The Tour can be hard but it’s not war
By Richard Moore in Arenberg
George Orwell said that serious sport is war minus the shooting, but it isn’t, and I feel uncomfortable sometimes at the close links between sport and the military, as though they are two sides of the same coin.
There has seemed in recent years to be a growing convergence between the two. I am with Richard Williams, who wrote in the Guardian that he finds ‘something disquieting about this gradual blending of sporting and military culture,’ particularly when there is the suspicion that sporting occasions are used to justify the government’s latest military campaign rather than support the men and women of the armed forces – an important distinction.
But the Tour de France remembering the First World War, and honouring the fallen, is an entirely different thing. In Ypres on Wednesday and Arras on Thursday it isn’t just fitting that the Tour pays its respects, but necessary.
There is nothing contrived about this link. The Tour stopped for the so-called Great War, re-starting in 1919 with a small field of 65 riders, only eleven of whom made it to Paris. It was notable more for who was missing: Lucien Petit-Breton, the winner in 1907 and ’08, François Faber, the champion in 1909, and Octave Lapize, who won in 1910.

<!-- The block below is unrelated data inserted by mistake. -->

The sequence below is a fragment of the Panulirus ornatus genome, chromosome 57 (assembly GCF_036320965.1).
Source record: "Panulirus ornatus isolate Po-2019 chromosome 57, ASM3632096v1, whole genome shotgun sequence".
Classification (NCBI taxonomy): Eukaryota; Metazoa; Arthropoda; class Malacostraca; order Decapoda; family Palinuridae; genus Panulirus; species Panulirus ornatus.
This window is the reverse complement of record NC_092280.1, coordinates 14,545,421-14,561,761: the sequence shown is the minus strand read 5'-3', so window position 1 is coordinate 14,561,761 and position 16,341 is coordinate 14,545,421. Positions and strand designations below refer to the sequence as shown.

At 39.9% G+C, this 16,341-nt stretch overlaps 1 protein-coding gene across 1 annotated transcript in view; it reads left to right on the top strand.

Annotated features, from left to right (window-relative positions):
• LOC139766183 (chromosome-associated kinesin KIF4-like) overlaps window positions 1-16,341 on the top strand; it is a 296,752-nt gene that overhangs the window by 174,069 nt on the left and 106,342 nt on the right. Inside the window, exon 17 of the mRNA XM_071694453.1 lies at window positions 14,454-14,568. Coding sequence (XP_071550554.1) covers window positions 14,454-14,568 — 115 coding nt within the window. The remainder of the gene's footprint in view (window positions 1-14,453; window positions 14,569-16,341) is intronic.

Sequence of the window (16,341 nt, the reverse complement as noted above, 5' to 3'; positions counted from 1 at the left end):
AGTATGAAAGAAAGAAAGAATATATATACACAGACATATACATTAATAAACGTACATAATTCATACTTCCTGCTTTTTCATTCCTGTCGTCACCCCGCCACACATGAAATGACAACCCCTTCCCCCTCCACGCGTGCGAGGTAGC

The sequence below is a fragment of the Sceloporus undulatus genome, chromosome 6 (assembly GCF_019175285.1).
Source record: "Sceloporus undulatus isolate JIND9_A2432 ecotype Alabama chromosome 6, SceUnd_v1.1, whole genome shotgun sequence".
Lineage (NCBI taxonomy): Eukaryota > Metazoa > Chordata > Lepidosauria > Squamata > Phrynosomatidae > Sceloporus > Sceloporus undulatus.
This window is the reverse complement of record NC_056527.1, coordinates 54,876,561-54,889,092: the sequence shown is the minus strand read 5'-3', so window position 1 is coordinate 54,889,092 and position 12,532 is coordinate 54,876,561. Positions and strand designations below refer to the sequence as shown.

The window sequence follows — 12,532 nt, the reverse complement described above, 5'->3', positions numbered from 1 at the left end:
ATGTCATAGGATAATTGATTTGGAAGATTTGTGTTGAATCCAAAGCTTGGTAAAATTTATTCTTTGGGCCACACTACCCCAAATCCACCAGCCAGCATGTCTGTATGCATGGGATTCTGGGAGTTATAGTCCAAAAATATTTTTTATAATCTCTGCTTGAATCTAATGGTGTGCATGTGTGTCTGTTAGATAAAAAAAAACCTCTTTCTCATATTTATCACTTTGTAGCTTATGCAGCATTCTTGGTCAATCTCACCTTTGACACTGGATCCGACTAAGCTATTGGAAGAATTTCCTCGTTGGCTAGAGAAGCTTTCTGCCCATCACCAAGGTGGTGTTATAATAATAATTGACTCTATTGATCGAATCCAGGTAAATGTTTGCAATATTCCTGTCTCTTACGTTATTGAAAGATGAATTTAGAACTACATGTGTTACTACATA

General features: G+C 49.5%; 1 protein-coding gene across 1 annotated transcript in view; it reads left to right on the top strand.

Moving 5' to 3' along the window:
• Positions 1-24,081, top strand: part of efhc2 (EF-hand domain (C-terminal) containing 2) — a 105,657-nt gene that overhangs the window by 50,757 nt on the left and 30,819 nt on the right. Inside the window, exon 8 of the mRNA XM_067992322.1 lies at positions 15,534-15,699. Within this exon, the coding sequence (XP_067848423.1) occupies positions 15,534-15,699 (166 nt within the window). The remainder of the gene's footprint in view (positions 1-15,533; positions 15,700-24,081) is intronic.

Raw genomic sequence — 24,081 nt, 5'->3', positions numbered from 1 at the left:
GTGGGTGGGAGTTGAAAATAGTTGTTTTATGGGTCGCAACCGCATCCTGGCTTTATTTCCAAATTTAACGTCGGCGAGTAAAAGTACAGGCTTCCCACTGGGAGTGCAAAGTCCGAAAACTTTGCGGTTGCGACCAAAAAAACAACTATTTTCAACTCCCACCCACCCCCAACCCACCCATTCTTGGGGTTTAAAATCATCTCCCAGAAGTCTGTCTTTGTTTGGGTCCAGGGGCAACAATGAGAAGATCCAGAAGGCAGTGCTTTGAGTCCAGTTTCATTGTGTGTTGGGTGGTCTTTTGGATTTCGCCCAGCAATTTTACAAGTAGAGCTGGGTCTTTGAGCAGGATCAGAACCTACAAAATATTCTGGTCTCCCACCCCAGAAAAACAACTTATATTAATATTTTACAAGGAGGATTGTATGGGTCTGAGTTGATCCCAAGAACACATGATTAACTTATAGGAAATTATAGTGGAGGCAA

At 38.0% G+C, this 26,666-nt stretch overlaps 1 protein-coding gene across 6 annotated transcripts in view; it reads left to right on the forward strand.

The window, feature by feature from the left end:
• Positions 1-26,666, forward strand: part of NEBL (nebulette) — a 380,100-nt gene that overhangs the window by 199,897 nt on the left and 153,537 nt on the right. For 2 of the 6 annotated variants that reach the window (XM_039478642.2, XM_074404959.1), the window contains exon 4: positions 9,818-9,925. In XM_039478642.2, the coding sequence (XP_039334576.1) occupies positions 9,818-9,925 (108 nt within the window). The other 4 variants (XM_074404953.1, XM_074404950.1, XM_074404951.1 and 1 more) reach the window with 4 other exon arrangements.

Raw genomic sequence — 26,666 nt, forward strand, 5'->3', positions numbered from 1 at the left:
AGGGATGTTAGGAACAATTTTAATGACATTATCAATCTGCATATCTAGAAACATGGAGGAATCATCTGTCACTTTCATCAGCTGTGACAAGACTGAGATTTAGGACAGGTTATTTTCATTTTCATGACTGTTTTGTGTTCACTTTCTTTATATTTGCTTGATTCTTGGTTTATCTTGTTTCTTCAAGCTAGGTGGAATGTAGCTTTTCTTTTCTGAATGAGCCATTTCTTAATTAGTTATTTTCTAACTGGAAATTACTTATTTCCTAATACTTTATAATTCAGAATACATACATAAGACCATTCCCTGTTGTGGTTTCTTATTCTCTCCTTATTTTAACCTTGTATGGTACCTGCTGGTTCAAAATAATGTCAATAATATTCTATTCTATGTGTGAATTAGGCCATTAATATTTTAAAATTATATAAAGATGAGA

Imagine World War Three breaking out now, and the Tour stopping once again, then resuming with three recent champions having been killed in action. It is unimaginable and yet, watching the peloton assemble beneath leaden skies in the centre of Ypres on Wednesday morning, all too easy to relate these young men to their predecessors Faber, 28 when he died, Lapize, 29, and Petit-Breton, 35.
‘I tell you what they should do,’ said Rod Ellingworth, the no-nonsense Team Sky coach, standing in the Grote Markt. ‘Make ’em all stand under that,’ he pointed in the direction of the Menin Gate, the memorial to the missing that leads into the main square, bearing the names of more than 54,000 soldiers whose graves are not known.
‘Make ’em go and read the names,’ added Ellingworth, meaning the riders. ‘All of ’em!’
Maybe one or two did go and inspect the memorial, but most, perhaps understandably in such dismal weather, did not.
Belgium’s Omega Pharma-QuickStep team paid their own tribute, their jerseys incorporating red poppies, but the Tour’s official tribute will be on Thursday, on the stage from Arras to Reims, which passes several battlefields.
It was near Arras that Faber was killed on May 9, 1915. One story is that when he was told that his wife had given birth to a daughter he jumped out of the trench and was shot by the Germans. Another is that he was killed while carrying an injured colleague back from no-man’s land during fighting. Faber was posthumously awarded the Médaille Militaire.
War metaphors are used liberally about sport in general, the Tour de France in particular, where the men go off to ‘do battle’ – leaving the women at home – for a whole month.
Wednesday’s brutal stage over the pavé, from Ypres to Arenberg, was perhaps about as close as sport ever gets to war – not close at all. The Menin Gate, the battlefields and the hundreds of perfectly ordered and maintained cemeteries in this part of the world serve as a poignant reminder that sport should pay its respects, and leave it at that.